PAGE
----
As company cars idle, more sharing their fleet

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As company cars idle, more sharing their fleet


SK Rent-A-Car launches a corporate car-sharing service this month. The service enables company employees to borrow a car leased by the company. [SK-RENT-A-CAR]

Park Seong-woo, a researcher at a securities firm, sees his company’s corporate cars, leased on three- to four-year contracts, frequently sitting in the parking lot.

“A lot of corporate cars that belong to senior officials are from premium brands,” he added. “It would be nice if employees can use such cars when they’re available.”

SK Rent-A-Car plans to do just that: The company will launch a corporate car-sharing service this month that enables employees to borrow cars leased by the company. “We already went through a trial period for the service in our company and received positive reactions so we decided to open it to corporate clients who want to implement it as well,” said a spokesman for SK Rent-A-Car.

In the original system of car-sharing, users borrow and return vehicles that are placed in public garages after paying a fee that differs according to rental time and car type. While car-sharing is a direct transaction between the company and a driver, SK’s new service for corporate cars is “re-sharing” among employees what has been already borrowed by the company.


For the latter, employees will retrieve corporate cars from company parking lots instead of public garages. A smartphone application will offer information on which cars are available and about reservations. Corporate cars that are off-duty will be open for sharing, such as during commuting hours and weekends.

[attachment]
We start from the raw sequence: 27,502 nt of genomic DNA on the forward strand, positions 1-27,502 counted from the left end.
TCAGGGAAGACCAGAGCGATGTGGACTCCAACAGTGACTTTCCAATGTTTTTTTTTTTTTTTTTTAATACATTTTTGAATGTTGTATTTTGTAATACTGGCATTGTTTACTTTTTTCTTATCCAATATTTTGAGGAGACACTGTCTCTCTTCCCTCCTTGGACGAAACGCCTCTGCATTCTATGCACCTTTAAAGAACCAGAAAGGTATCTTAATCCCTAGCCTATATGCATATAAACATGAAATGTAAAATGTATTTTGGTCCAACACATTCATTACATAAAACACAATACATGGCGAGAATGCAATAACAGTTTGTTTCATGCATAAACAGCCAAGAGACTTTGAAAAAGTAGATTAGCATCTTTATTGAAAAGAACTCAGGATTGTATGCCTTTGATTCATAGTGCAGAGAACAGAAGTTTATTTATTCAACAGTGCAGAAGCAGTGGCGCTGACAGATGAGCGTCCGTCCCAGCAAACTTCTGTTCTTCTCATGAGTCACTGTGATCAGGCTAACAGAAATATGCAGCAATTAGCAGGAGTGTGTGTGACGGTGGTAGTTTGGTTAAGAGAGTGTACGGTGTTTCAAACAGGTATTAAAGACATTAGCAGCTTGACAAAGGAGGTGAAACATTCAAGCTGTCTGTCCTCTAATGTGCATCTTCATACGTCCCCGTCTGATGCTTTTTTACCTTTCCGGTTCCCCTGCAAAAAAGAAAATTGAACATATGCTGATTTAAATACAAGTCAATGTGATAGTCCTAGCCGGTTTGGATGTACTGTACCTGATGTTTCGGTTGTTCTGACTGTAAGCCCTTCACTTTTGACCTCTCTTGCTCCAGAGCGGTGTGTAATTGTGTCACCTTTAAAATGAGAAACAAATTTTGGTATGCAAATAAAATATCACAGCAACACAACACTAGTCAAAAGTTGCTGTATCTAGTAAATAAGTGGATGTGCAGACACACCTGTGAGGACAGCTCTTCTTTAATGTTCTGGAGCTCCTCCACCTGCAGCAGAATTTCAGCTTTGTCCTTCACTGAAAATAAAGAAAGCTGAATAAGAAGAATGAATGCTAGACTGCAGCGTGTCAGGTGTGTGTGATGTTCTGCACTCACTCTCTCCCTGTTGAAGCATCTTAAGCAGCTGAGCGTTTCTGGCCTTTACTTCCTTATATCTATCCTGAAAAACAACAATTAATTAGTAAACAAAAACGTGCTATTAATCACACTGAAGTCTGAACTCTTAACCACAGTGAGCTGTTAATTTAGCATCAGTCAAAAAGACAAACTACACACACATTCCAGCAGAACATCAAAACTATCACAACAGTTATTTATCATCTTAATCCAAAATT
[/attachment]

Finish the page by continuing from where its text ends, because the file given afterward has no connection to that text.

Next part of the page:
This is only one of the transformations car-sharing is undergoing in Korea, five years after its first appearance.

Socar and Green Car, the market’s top companies, launched in 2011. They currently operate 6,800 and 5,450 vehicles each. While they started out mainly providing small and midsize cars, electric and luxury sedans are making way into the inventory. BMW’s 520D and X3 are among Socar’s list of most borrowed cars. Next year, it plans to add electric-car brand Tesla’s Model S. Likewise, Green Car operates BMW’s 118d and Ford’s Mustang. The company also has 68 Ioniq Electric and five Chevrolet Bolts, both electric cars, running in Jeju Island and Seoul.

To resolve the issue of inconvenience regarding returns, car-sharing companies are expanding service for one-way drives. In the past, customers had to return the borrowed car to where they picked it up, making one-way trips impossible.

Socar started one-way trips in September 2015 and is enabling the service on limited routes in major cities such as Busan, Daegu, Ulsan and Seoul’s metropolitan areas, including Incheon and Gyeonggi, as well as Jeju Island. Green Car is operating a similar service that allows users to return vehicles to any public garages, as well as a “free-zone” where users can return their cars anywhere parking is allowed.

There are also signs of showing that the originally passive service, which awaits customers to use it, is turning more proactive. In June, Socar started a door-to-door service, which allows drivers to receive and return cars anywhere that’s convenient. “We launched ‘door-to-door’ in consideration of customers who are far from public garages, those who are holding big luggage or have difficulty in walking,” said a Socar spokesman.

The concept of car-sharing started in southern Europe and the United States. The U.S. market research company Navigant Research predicted that the global car-sharing market will reach 12 million users by 2020.

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